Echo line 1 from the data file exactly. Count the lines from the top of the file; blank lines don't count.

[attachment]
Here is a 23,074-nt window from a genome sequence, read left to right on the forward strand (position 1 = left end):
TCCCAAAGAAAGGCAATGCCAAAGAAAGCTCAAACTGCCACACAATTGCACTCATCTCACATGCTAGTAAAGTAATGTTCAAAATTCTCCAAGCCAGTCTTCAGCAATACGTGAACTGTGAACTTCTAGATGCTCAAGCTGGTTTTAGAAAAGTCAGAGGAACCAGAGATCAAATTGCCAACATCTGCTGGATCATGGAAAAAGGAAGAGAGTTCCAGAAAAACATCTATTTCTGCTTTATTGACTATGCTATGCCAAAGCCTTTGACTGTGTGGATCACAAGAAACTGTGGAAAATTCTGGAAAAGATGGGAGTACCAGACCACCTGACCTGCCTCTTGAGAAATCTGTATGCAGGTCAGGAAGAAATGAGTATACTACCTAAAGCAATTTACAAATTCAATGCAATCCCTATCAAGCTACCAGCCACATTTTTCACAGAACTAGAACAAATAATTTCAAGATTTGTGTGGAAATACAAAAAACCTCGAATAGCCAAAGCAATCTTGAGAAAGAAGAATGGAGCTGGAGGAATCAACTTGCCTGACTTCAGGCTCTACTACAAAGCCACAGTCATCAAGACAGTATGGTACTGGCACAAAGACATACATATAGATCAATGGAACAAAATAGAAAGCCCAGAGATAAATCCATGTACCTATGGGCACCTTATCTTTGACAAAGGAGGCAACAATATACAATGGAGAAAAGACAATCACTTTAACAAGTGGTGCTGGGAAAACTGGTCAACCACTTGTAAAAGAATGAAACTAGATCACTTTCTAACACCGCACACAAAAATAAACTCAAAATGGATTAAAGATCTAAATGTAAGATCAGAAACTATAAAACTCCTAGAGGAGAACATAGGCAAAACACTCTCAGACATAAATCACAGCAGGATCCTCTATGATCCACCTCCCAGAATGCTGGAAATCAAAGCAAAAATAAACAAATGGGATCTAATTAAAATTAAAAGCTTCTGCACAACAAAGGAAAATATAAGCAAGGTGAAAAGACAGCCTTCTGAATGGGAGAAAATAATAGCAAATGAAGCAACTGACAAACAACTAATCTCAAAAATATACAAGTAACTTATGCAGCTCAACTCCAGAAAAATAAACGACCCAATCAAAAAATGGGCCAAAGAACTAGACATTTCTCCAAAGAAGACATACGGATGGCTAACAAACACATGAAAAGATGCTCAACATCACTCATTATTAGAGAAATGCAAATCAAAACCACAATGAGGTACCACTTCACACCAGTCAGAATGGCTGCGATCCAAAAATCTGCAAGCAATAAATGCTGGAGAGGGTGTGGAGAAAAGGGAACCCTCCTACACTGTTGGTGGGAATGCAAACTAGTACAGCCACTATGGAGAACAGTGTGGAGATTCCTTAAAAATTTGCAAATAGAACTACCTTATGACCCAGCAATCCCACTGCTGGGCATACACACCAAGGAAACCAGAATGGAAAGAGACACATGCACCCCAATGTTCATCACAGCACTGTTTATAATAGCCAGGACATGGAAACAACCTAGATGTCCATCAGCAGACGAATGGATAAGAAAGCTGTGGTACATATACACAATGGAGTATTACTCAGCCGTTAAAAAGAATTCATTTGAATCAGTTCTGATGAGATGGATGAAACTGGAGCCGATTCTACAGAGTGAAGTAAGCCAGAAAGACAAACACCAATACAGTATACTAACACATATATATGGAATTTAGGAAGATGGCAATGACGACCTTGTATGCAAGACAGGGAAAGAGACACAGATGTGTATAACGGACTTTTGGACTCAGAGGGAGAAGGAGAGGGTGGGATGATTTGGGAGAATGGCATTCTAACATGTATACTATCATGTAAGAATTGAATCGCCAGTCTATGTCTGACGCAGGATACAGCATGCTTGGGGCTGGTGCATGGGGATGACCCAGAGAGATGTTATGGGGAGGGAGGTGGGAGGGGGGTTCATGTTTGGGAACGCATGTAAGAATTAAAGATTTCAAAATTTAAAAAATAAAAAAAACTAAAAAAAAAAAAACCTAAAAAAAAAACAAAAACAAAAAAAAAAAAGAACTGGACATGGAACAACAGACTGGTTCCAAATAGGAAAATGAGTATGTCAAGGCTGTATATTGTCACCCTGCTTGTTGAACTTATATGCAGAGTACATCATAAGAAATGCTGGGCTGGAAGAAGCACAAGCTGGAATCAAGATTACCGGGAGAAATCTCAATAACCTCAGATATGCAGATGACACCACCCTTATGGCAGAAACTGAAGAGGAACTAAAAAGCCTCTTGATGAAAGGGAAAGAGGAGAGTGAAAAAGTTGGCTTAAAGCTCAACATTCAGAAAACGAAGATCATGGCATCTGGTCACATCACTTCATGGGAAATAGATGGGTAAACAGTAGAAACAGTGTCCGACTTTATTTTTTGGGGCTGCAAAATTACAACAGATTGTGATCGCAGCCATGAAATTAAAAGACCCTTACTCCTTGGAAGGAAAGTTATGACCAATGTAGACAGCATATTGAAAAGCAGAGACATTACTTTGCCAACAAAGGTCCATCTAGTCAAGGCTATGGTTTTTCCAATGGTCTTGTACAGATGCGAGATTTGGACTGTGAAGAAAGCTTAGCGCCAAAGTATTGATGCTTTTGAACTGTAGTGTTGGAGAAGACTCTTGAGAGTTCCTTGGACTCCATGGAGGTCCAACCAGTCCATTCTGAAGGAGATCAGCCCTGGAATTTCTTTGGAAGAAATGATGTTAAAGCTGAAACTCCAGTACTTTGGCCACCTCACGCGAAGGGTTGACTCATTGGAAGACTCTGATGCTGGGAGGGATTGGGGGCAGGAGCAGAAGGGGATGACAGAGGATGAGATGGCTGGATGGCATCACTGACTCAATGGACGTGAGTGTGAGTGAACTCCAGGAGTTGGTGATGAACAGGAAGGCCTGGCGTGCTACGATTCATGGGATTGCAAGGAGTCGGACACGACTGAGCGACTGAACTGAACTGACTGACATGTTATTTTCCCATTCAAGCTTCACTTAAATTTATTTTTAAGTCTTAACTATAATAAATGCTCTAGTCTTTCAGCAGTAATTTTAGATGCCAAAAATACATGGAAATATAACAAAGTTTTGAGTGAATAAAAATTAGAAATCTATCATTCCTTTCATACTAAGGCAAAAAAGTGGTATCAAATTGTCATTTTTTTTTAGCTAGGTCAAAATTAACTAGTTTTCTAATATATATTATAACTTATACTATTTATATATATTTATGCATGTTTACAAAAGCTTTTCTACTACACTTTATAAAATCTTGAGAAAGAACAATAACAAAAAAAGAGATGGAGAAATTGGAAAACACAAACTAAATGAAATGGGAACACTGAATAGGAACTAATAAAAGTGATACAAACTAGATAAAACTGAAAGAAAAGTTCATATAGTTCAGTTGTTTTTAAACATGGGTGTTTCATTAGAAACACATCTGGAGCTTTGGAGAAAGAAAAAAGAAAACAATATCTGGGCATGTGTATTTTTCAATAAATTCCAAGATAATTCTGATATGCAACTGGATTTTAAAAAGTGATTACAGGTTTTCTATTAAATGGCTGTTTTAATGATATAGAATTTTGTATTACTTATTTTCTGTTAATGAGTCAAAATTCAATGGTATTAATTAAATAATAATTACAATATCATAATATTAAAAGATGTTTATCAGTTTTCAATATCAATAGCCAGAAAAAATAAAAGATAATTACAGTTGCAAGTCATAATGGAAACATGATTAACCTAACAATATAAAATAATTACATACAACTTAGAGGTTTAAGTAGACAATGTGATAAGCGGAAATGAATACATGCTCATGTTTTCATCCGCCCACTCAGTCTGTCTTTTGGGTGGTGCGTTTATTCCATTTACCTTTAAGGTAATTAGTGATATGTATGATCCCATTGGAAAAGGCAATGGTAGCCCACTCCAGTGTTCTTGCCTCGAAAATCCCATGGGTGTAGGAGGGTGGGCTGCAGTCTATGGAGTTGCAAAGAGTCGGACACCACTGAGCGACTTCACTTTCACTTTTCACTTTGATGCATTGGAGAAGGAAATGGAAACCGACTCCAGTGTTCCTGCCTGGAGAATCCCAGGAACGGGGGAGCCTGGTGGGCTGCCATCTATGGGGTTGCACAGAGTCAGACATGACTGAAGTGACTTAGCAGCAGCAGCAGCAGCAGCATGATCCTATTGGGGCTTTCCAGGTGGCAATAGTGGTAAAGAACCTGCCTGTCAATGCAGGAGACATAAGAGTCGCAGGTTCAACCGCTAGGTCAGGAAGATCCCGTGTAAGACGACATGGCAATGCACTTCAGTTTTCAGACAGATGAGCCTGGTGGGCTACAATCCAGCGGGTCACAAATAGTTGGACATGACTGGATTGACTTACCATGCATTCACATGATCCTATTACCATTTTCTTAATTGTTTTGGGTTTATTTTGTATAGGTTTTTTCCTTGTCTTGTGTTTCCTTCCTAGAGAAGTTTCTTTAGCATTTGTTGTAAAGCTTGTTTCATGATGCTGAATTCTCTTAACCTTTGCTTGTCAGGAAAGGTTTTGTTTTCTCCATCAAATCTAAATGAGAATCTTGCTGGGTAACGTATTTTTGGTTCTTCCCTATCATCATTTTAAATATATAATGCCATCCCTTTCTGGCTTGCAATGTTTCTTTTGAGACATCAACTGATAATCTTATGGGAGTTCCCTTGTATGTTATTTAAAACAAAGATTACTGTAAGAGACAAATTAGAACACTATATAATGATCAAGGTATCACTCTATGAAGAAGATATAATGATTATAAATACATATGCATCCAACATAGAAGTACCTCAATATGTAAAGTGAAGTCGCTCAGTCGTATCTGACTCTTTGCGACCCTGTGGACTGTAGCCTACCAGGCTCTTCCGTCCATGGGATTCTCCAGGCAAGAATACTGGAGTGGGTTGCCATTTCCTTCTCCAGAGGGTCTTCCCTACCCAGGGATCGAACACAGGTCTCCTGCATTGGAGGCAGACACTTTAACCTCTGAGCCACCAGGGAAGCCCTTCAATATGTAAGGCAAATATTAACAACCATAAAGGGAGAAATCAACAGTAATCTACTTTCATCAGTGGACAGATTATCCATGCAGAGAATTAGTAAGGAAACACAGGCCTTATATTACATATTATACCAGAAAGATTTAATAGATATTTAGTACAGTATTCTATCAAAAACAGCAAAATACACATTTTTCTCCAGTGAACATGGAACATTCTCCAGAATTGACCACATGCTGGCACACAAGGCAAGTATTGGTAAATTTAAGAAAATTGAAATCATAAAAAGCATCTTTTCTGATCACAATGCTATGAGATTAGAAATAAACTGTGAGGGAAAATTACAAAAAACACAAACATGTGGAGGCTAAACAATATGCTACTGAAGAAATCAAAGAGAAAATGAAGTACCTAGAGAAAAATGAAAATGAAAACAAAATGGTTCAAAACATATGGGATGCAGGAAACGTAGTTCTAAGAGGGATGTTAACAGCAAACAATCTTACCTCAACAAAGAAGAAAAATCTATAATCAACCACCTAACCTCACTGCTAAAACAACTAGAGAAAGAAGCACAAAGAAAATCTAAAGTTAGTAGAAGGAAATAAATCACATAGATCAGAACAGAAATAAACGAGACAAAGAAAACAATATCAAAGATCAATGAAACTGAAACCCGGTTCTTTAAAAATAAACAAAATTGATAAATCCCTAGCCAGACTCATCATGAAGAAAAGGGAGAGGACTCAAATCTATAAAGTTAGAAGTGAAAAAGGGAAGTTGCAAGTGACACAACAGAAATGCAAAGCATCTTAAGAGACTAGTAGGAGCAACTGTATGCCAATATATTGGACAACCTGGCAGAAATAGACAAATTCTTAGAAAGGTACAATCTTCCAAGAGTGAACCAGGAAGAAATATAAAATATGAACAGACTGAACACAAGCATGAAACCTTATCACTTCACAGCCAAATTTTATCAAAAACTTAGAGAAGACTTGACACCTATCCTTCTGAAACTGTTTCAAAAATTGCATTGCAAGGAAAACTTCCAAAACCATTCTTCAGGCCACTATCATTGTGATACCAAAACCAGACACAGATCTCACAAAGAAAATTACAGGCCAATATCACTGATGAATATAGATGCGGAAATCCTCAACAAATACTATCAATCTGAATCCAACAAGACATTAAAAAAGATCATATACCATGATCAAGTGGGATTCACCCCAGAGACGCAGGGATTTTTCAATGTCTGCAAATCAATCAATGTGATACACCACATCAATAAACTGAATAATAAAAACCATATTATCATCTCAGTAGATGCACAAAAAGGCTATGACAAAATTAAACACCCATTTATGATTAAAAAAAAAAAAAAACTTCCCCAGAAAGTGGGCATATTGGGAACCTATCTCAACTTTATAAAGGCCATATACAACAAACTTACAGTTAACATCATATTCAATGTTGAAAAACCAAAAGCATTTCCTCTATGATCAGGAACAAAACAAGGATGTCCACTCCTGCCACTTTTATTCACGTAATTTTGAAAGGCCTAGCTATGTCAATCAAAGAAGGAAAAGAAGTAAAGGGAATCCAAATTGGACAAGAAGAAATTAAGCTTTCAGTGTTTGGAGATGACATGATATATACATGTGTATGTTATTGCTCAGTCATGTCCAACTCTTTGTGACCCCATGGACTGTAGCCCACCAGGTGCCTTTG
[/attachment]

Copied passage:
Here is a 23,074-nt window from a genome sequence, read left to right on the forward strand (position 1 = left end):